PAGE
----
“You know better.”
Sometimes I say this when my kids do something totally bizarre. “What are you doing coloring your earlobes with a marker? You know better.”
Sometimes I say this when I rebuke them. “We don’t snatch toys from each other. You know better.”
This phrase is instructive; I want to remind my children to exhibit the maturity that I know they’ve learned.
But sadly, more often than not, my tone is condescending and these words are accompanied by a groan of exasperation. If I wrote down the things I’ve said in those moments then the text would be punctuated by angry emoticons.
In those frustration-filled moments what I really mean when I say, “You know better” is that at this moment there is no grace available for you. Instead of marveling together with them at the grace of God which we all need, I dole out some guilt for their young consciences to shoulder.
Some of my guilt-heaping is driven by my pet sin of blame-shifting. I don’t want to accept responsibility for neglecting to graciously lead my children out of trouble.
One such situation was yesterday, when I sent my three-year-old to the bathroom by herself instead of helping her. The intensity of her wiggly potty dance told me that she would probably have an accident if someone didn’t put her on the potty immediately. Seconds later when she announced from the bathroom that she didn’t make it to the potty on time, can you guess what I said?
By God’s grace, I did not say to her, “You know better.”
Instead of chiding my daughter, I said to myself. I knew better.
“It’s better,” I thought, “to blame myself rather than blame her. What kind of a mother am I?”
But instead of this shame liberating me to serve her with gladness for the rest of the afternoon, my mind kept wandering back to that moment. Instead of being compelled by God’s love to build up my young children who are in constant need of my assurance and direction, I was preoccupied with wallowing in self-pity.
I was emotionally disconnected from them and paralyzed by guilt: “What kind of mother is this selfish? I know better!”
But just because I “know better” doesn’t mean I live better and love my neighbor better.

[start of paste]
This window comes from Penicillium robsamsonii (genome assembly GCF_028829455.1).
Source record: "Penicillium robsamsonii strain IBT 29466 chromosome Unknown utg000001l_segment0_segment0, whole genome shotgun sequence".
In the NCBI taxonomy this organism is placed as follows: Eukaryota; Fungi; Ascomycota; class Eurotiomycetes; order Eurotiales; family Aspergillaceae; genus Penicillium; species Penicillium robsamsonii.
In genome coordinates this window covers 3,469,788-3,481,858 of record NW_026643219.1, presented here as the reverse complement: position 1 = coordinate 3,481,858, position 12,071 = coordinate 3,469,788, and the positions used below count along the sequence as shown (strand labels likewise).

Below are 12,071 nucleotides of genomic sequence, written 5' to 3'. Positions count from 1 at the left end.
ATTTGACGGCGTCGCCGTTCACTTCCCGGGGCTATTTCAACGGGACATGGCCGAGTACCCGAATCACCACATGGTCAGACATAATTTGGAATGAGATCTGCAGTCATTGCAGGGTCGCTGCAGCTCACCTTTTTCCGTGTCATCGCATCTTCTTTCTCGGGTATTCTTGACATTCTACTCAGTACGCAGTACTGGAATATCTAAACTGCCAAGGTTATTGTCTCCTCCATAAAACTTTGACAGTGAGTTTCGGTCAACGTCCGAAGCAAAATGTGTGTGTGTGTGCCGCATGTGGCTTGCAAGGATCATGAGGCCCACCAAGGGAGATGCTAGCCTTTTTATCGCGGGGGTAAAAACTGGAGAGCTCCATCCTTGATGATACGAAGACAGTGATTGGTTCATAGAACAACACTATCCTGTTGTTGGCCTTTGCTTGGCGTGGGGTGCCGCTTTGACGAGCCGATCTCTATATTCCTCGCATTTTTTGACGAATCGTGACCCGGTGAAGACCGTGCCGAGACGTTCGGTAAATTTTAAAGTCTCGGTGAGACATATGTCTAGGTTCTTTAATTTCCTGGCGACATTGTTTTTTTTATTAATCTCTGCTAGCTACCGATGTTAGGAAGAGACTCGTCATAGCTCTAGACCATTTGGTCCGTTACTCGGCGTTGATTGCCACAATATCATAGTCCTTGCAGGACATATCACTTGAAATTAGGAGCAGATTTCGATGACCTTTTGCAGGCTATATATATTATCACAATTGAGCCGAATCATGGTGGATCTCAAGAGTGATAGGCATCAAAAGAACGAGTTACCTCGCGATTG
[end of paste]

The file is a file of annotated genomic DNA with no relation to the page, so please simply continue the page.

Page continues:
This is why I need grace.
If I plaster my soul with the false comfort that “I know better” to confirm that I really amperfect (I just forgot to love my neighbor), then I am not rejoicing in the gospel of grace. I have no need for grace; I just need to be reminded to be the best me that I know I am.
But the gospel speaks of Jesus, who is the only one who truly loved his neighbor. We, however, are totally depraved; apart from God’s common grace we don’t even “know better.”
Through faith in God’s grace shown to me on the cross, I see that my sin is atoned for with Christ’s precious blood.
As someone who wants to rejoice in the blood of Christ that covers all my sins, I have a few questions to ask myself:
- Why do I try to wrestle back from Christ some of the shame he endured for my sake?
- Why do I want to take back the burden of my guilt that Jesus bore on the cross just so I can chase a shadow of self-righteous dignity?
- Why do I prefer to pout over my pet sin of blame-shifting instead of walk in the newness of life I have in Christ?
- Do I really mean to say that my sin is beyond the reach of God’s transforming grace?
- Do I really dare to suggest that the work of Christ on the cross is not sufficient to cover my foibles, follies, and failures as a mother?
- Do I really dare to hand back to God his declarative sentence — “This sinner is JUSTIFIED!” — so that I can wander a bit longer in Mommy Purgatory?
Sure of My Surety
My assurance is not based on how I “know better” and how I think I would do better if given the chance. No amount of self-deprecating or good intentions can atone for my sin before a holy God.
No, I am represented by a Surety, someone who has willingly taken the full legal responsibility for my insurmountable sin debt with God. Jesus is my “guarantor” (Hebrews 7:22). And my Surety now stands before the throne of God — his bleeding sacrifice for my sins pleads for God’s grace (Hebrews 12:24). In Him I am certain of full forgiveness today, and certain of more grace tomorrow.
Arise, My Soul, Arise
The self-righteous refrain of “How could I have been so foolish!” is a poor conduit of grace in our lives. And it offers me nothing for tomorrow but compounded guilt.
But the soul-freeing news of the gospel that says Jesus loved us perfectly on the cross and redeems our failures . . . this news is of another kind. This is good news.
Now with faith-filled joy we can rejoice in God, “How could I have been so foolish! See the grace he has shown me in his Son!”
Jesus’ blood forgives us of our insurmountable sin mortgage, and releases us from the chains of our delusional self-righteousness. We are free to walk in God’s love and love our neighbors with the strength that he supplies.
We can sing with Charles Wesley, “Arise, my soul, arise; shake off your guilty fears and rise!”
And when we rise we rise to God, approaching his throne with confidence to claim the grace that is now guaranteed us in Christ. Then by God’s grace we can extend grace to our children.